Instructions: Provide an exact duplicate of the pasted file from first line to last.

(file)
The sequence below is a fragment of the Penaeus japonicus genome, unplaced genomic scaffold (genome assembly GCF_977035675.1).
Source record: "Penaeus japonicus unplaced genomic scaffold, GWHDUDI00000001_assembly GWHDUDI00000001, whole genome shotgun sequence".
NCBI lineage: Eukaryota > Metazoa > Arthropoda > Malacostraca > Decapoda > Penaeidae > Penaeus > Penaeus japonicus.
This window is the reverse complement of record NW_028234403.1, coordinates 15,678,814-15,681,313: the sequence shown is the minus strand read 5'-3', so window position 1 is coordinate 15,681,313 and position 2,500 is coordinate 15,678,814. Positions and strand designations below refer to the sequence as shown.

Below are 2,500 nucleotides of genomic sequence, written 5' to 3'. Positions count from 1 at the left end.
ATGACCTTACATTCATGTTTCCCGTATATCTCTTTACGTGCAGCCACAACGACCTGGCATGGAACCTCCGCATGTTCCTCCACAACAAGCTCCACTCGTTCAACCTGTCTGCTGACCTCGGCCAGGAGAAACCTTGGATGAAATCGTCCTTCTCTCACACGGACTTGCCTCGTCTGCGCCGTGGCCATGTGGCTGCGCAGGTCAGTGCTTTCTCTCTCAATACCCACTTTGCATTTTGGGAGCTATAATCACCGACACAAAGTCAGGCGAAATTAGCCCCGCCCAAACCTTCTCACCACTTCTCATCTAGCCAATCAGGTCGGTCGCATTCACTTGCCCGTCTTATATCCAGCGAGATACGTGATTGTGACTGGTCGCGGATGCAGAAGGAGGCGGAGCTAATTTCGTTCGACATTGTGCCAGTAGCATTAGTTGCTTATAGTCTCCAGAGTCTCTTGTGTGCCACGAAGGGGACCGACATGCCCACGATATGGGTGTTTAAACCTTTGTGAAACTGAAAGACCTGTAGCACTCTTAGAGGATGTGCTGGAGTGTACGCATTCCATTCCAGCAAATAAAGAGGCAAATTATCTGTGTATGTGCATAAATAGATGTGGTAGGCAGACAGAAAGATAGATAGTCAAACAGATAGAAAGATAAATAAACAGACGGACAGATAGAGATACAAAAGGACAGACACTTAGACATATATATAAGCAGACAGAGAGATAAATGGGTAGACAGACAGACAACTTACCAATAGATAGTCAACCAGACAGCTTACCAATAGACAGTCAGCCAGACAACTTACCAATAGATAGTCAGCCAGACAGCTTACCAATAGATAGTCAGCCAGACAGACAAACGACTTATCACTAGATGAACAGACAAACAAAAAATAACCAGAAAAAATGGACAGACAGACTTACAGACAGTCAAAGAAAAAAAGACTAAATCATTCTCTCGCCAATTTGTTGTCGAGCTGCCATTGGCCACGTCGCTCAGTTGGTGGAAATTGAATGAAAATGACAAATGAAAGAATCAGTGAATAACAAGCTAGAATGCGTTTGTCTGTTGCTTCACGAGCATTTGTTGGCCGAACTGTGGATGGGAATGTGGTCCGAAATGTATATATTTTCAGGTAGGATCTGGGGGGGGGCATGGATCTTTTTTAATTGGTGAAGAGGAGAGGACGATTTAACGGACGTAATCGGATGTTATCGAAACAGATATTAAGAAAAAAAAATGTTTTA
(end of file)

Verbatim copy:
The sequence below is a fragment of the Penaeus japonicus genome, unplaced genomic scaffold (genome assembly GCF_977035675.1).
Source record: "Penaeus japonicus unplaced genomic scaffold, GWHDUDI00000001_assembly GWHDUDI00000001, whole genome shotgun sequence".
NCBI lineage: Eukaryota > Metazoa > Arthropoda > Malacostraca > Decapoda > Penaeidae > Penaeus > Penaeus japonicus.
This window is the reverse complement of record NW_028234403.1, coordinates 15,678,814-15,681,313: the sequence shown is the minus strand read 5'-3', so window position 1 is coordinate 15,681,313 and position 2,500 is coordinate 15,678,814. Positions and strand designations below refer to the sequence as shown.

Below are 2,500 nucleotides of genomic sequence, written 5' to 3'. Positions count from 1 at the left end.
ATGACCTTACATTCATGTTTCCCGTATATCTCTTTACGTGCAGCCACAACGACCTGGCATGGAACCTCCGCATGTTCCTCCACAACAAGCTCCACTCGTTCAACCTGTCTGCTGACCTCGGCCAGGAGAAACCTTGGATGAAATCGTCCTTCTCTCACACGGACTTGCCTCGTCTGCGCCGTGGCCATGTGGCTGCGCAGGTCAGTGCTTTCTCTCTCAATACCCACTTTGCATTTTGGGAGCTATAATCACCGACACAAAGTCAGGCGAAATTAGCCCCGCCCAAACCTTCTCACCACTTCTCATCTAGCCAATCAGGTCGGTCGCATTCACTTGCCCGTCTTATATCCAGCGAGATACGTGATTGTGACTGGTCGCGGATGCAGAAGGAGGCGGAGCTAATTTCGTTCGACATTGTGCCAGTAGCATTAGTTGCTTATAGTCTCCAGAGTCTCTTGTGTGCCACGAAGGGGACCGACATGCCCACGATATGGGTGTTTAAACCTTTGTGAAACTGAAAGACCTGTAGCACTCTTAGAGGATGTGCTGGAGTGTACGCATTCCATTCCAGCAAATAAAGAGGCAAATTATCTGTGTATGTGCATAAATAGATGTGGTAGGCAGACAGAAAGATAGATAGTCAAACAGATAGAAAGATAAATAAACAGACGGACAGATAGAGATACAAAAGGACAGACACTTAGACATATATATAAGCAGACAGAGAGATAAATGGGTAGACAGACAGACAACTTACCAATAGATAGTCAACCAGACAGCTTACCAATAGACAGTCAGCCAGACAACTTACCAATAGATAGTCAGCCAGACAGCTTACCAATAGATAGTCAGCCAGACAGACAAACGACTTATCACTAGATGAACAGACAAACAAAAAATAACCAGAAAAAATGGACAGACAGACTTACAGACAGTCAAAGAAAAAAAGACTAAATCATTCTCTCGCCAATTTGTTGTCGAGCTGCCATTGGCCACGTCGCTCAGTTGGTGGAAATTGAATGAAAATGACAAATGAAAGAATCAGTGAATAACAAGCTAGAATGCGTTTGTCTGTTGCTTCACGAGCATTTGTTGGCCGAACTGTGGATGGGAATGTGGTCCGAAATGTATATATTTTCAGGTAGGATCTGGGGGGGGGCATGGATCTTTTTTAATTGGTGAAGAGGAGAGGACGATTTAACGGACGTAATCGGATGTTATCGAAACAGATATTAAGAAAAAAAAATGTTTTA